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‘I’m working. I have two jobs’: Ukrainians play down impact of welfare cuts

Hours after Government signed off on cuts to financial supports for Ukrainian refugees, a small gathering of the country’s Dublin community gathered on a north Dublin beach in a bid to refocus attention on the conflict consuming their homeland.

Their views on welfare reductions were broadly accepting and supportive, if somewhat qualified in respect of more vulnerable recipients, but it was not the most pressing issue on their minds.

Ostensibly a celebration of Ukraine’s Vyshyvanka Day which honours the country’s traditional embroidery dress, more than two dozen participants lined out along Dollymount Strand, concerned that Europe’s focus on the war is ebbing.

“Basically it’s awareness. About the things in Ukraine that didn’t stop. And it’s still continuing, aggression is continuing but now nobody is – people just forgot about this,” said the event organiser who asked to be identified as Hanna. “It’s all about Palestine 1715756298, Israel, you know, and we are a bit disappointed.”

Hanna thought of using the national celebration as a way of revitalising public awareness after a work colleague recently appeared surprised when told the Russian war was grinding on.

“That’s why I just started to think, okay, we need to do something,” she said. “Imagine my disappointment when people ask me about this. It’s not the first time.”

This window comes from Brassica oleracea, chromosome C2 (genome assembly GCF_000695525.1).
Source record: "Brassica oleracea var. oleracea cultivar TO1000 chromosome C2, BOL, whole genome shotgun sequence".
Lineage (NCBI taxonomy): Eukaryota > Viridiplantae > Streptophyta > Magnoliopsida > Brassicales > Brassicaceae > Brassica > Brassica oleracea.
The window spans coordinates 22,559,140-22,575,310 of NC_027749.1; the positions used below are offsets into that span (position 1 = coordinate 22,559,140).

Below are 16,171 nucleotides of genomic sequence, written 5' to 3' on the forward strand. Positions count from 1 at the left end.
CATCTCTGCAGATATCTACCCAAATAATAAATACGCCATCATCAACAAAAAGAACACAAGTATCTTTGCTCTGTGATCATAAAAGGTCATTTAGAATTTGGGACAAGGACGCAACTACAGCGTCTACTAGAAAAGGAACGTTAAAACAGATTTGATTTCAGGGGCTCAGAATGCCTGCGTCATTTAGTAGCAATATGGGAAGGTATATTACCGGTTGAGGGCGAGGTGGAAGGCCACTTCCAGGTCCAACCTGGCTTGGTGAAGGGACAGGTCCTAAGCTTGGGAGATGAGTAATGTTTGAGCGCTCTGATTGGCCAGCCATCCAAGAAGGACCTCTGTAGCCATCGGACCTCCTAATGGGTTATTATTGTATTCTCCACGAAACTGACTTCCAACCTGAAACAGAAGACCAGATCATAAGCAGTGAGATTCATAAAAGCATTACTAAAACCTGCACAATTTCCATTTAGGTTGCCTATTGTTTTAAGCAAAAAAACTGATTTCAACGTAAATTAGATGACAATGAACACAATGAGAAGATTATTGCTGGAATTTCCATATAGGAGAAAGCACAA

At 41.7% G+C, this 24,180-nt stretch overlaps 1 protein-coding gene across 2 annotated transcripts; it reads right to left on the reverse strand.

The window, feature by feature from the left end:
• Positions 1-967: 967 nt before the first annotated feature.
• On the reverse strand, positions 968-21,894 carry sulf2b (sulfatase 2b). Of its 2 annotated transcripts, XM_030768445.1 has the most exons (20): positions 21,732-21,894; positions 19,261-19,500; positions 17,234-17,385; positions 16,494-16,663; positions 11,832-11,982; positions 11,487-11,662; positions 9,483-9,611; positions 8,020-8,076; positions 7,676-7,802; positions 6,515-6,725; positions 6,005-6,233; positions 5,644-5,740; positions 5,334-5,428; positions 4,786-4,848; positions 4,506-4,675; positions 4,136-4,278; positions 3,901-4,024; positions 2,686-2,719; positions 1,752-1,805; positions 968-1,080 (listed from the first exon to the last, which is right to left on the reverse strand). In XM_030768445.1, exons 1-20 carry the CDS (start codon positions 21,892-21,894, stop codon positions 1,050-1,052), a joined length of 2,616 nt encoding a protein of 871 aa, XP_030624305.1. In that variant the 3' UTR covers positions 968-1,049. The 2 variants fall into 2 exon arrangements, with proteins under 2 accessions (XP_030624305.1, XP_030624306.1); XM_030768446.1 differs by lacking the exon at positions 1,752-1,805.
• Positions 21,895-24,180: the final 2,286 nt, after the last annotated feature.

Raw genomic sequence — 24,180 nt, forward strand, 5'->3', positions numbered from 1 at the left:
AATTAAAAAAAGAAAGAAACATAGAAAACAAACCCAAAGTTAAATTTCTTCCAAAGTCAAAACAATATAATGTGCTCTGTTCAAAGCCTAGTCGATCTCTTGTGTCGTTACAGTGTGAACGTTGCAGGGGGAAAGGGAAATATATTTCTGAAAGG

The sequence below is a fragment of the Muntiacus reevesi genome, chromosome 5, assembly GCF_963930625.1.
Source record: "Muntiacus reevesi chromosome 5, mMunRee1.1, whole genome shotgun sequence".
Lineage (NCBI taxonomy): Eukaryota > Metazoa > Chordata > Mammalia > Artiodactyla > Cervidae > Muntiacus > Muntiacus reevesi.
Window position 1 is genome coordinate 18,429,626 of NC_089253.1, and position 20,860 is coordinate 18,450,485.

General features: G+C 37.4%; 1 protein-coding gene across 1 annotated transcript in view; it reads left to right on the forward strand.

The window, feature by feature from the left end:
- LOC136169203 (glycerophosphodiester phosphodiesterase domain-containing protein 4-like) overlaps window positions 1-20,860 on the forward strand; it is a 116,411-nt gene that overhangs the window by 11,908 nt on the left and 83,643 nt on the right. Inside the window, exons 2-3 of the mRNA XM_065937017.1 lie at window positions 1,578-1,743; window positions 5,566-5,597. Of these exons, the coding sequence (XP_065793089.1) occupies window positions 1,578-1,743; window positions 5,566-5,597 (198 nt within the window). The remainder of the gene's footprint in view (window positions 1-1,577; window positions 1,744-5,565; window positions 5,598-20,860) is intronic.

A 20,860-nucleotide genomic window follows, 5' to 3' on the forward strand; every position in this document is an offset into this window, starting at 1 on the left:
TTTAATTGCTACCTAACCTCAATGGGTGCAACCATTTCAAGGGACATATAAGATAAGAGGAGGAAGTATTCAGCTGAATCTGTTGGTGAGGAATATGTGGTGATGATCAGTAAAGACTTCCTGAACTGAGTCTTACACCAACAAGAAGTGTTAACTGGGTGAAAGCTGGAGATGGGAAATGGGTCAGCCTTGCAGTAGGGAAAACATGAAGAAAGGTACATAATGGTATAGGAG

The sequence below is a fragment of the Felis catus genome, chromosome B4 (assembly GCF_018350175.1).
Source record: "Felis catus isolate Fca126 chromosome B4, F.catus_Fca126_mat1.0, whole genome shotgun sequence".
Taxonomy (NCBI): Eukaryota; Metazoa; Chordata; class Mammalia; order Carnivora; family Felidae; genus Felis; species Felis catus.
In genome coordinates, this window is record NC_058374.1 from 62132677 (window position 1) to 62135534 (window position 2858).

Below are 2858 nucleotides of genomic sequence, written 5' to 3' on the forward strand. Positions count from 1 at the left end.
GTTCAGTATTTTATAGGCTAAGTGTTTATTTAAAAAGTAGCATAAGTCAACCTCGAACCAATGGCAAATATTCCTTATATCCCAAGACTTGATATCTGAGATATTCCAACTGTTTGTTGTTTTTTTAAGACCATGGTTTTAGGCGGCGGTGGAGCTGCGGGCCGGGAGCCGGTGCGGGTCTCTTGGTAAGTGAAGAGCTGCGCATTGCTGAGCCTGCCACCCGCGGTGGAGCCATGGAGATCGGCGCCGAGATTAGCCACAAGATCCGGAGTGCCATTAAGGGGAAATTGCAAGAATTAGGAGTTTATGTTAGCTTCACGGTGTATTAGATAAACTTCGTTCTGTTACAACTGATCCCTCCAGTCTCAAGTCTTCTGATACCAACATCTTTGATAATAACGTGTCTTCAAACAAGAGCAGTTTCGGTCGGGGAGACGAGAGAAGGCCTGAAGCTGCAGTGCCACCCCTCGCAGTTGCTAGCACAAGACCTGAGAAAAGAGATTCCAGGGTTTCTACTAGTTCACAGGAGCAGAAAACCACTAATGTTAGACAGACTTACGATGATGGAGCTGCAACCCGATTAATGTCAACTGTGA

The beach gathering in colourful embroidered clothes was a mix of those fleeing the war and others who have been settled in Ireland for years.

There is a notable reluctance among them to criticise the welfare cuts, except for concern over mothers with young children, less able to work.

“Those people who can work or study, they [are] fine. They are saying: oh, it’s understandable, that makes sense, you have to just stand up and do something,” said Hanna, who dismissed any notion of annoyance at a lack of handouts. “No. I’m working. I have two jobs.”

Lesya Melnychuk, a community volunteer who has been a permanent resident in Ireland since before the Russian invasion, said she knows someone in a Government-subsidised hotel who is unable to find work because she has a young child.

“Things are changing yes, but it doesn’t mean that we are not grateful, the people that fled, for what Ireland has done so far. Such a small country has done a lot,” she said.

Pavlo Koval, a 21-year-old who was born in Drogheda, Co Louth before moving back to Ukraine, returned again with his parents and younger sister at the outbreak of the war. He is firm that a cut in welfare supports is appropriate.

“I think that Irish Government are right because they help two years now and four months,” he said. “What they do now…[providing] help for study, for finding the job, is the proper way to do it.”

Two years after fleeing Odessa, Oksana Tsymbalova works as an art therapist with Ukrainian and other children. She said the move to reduce payments placed some Ukrainians in a difficult situation, raising questions as to what they might do next.

“It’s difficult because Ireland is not a cheap country,” she said. “And if you don’t have any support, any financial support, it’s very difficult.”

Still, for those marking Vyshyvanka Day in Dublin, it was still about wrestling the conversation back to the war, and to block out the myriad distractions with a colourful display of Ukrainian pride.

“I guess the world isn’t the safest place and we’ve learned it the hard way over the last two years,” said Ms Melnychuk. “But any negative news tends to dissolve because people are only capable [of absorbing] so much.”

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